The old Hotel Duncan’s boutique successor plans to have a ground-floor restaurant, a first-floor cafe — and, at least for now, no unionized employees.
According to the new hotel’s owner, that’s not for lack of trying. On the hotel’s part, that is.
The politically powerful union pushing for an agreement to represent workers, on the other hand, inexplicably stopped taking his calls.
That’s what Graduate Hotels President Tim Franzen said in an interview on Tuesday night after he and local attorney Carolyn Kone pitched the Board of Zoning Appeals (BZA) on two special exceptions for the Graduate New Haven, the new college-themed boutique hotel set to replace the historic Hotel Duncan at 1151 Chapel St.
The BZA hearing saw nearly a dozen Chapel West landlords, business owners, and economic development boosters voice their passionate support for the new hotel, and in particular for its application to receive a hotel liquor license and to have just one on-site parking space where 59 are required.
Afterwards, Franzen discussed the issue that had originally delayed and threatened to kill his plans for a hotel: Demands by the local arm of UNITE HERE — the union that represents both Yale workers and hotel workers, and that backs a supermajority of the Board of Alders — that Franzen sign a neutrality agreement that would pave the way for his employees to be represented. Under such agreements, management agrees not to interfere with a union’s efforts to sign up workers for representation.
The negotiations over a neutrality agreement “didn’t prove fruitful,” Franzen said. He said the new owners of the hotel were open to coming to some accord with the union, whose supporters sought to derail the new owners’ conversion of the former 90-room single room occupancy (SRO) into a 72-room boutique hotel before the owners succeeded in securing all necessary building permits from the city.
“They just stopped communicating,” Franzen said about union contact, or lack thereof, with his company.
Reached by phone late Tuesday night, local UNITE HERE spokesman Ian Dunn declined to comment on the status of negotiations between the union and the new hotel owners.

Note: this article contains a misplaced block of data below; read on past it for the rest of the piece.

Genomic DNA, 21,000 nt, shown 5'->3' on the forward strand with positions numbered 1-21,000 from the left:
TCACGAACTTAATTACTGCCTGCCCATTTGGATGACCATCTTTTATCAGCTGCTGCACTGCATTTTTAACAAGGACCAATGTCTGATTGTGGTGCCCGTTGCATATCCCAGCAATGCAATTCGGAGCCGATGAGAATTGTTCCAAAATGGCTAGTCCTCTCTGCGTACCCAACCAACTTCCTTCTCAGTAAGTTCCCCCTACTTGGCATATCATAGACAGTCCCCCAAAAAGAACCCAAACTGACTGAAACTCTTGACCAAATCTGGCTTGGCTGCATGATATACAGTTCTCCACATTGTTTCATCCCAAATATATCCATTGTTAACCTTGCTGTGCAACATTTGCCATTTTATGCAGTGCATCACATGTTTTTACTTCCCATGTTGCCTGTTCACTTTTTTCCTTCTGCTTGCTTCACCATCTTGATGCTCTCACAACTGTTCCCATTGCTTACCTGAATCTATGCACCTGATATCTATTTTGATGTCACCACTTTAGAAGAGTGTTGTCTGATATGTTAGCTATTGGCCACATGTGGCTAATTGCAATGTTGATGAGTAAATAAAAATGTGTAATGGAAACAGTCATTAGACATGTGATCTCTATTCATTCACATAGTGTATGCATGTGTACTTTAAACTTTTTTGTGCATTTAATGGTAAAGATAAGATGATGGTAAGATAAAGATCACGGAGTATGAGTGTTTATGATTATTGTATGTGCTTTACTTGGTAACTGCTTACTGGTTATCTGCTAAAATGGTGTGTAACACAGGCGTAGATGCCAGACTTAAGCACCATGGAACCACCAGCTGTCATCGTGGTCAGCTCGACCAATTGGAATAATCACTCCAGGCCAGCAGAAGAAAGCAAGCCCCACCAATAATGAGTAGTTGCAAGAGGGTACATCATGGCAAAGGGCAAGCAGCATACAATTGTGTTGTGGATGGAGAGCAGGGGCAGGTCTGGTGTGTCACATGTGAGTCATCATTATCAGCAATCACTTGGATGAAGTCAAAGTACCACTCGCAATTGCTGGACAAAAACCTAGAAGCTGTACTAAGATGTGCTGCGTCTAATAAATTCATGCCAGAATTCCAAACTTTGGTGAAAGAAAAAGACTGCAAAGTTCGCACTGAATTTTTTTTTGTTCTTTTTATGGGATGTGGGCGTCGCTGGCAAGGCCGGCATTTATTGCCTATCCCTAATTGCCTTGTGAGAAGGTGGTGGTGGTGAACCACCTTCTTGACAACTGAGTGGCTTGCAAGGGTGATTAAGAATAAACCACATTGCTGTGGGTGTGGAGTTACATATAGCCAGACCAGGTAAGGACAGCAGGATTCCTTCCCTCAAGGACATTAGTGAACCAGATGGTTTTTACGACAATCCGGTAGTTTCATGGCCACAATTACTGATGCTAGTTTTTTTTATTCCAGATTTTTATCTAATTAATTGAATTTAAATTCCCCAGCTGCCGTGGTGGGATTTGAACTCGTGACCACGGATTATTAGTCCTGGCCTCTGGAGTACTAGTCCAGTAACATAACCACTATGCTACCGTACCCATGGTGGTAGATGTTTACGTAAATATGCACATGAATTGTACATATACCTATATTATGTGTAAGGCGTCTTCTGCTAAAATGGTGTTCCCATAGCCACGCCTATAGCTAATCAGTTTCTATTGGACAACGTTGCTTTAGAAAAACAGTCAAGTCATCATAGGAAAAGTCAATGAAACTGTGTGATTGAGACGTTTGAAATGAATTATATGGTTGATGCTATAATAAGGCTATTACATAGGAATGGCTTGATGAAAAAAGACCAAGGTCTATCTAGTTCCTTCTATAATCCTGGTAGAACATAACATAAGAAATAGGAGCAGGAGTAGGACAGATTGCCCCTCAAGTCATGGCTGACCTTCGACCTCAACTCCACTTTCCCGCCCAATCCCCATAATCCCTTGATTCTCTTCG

The Harp administration official who was in the midst of the controversy, former city Development Administrator Matthew Nemerson, said Wednesday morning that City Hall had reached an understanding with Franzen that it made sense to pursue an agreement with UNITE HERE. Nemerson said they concluded it would provide an opportunity to explore how such an agreement could work at a small, high-end hotel, which presents different challenges from conventional bigger institutions.
“What the mayor really wanted me to work out was the way a small hotel could go through the process and have an operating agreement that would be flexible to give the unions what they were looking for and also give the owner of the property the ability to financially manage a smaller property with an agreement,” Nemerson said. “That was the goal.”
But then, after much public pressure and private discussion, communications suddenly halted.
“For whatever reason, the conversation never really followed up. He just didn’t hear from them for a long time,” Nemerson said. “We just couldn’t understand why that conversation didn’t happen. It was going to be an interesting conversation how it would all work within the law governing union voting. It was not an easy thing to work out. And yet we wanted to try it. Franzen was willing to give it a chance.”
Booze And One Parking Spot
Kone and Franzen’s presentation to the BZA on Tuesday had nothing to do with union neutrality agreements, but rather with the new hotel owners’ bid to serve alcohol on premises and have essentially no on-site parking.
And this time no one connected with UNITE HERE was trying to thwart the Duncan’s plans.
The application, submitted by Franzen on behalf of Duncan New Haven Owner LLC, a holding company owned by the Chicago-based real estate company AJ Capital Partners, requests special exceptions for a hotel liquor license and to permit one on-site parking space where 59 spaces are required.